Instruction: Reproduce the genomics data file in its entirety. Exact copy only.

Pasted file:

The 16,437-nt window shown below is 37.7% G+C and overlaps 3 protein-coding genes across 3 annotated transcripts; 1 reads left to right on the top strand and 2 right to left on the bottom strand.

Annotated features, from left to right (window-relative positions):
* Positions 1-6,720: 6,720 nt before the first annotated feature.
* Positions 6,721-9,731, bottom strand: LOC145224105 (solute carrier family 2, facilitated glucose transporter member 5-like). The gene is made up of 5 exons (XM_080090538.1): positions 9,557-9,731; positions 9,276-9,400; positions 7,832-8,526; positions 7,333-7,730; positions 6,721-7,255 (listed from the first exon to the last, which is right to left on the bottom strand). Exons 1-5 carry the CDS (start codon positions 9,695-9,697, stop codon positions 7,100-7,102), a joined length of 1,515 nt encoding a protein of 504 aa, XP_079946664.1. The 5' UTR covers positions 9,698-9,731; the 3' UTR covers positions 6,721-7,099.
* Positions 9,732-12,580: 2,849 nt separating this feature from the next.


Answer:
The 16,437-nt window shown below is 37.7% G+C and overlaps 3 protein-coding genes across 3 annotated transcripts; 1 reads left to right on the top strand and 2 right to left on the bottom strand.

Annotated features, from left to right (window-relative positions):
* Positions 1-6,720: 6,720 nt before the first annotated feature.
* Positions 6,721-9,731, bottom strand: LOC145224105 (solute carrier family 2, facilitated glucose transporter member 5-like). The gene is made up of 5 exons (XM_080090538.1): positions 9,557-9,731; positions 9,276-9,400; positions 7,832-8,526; positions 7,333-7,730; positions 6,721-7,255 (listed from the first exon to the last, which is right to left on the bottom strand). Exons 1-5 carry the CDS (start codon positions 9,695-9,697, stop codon positions 7,100-7,102), a joined length of 1,515 nt encoding a protein of 504 aa, XP_079946664.1. The 5' UTR covers positions 9,698-9,731; the 3' UTR covers positions 6,721-7,099.
* Positions 9,732-12,580: 2,849 nt separating this feature from the next.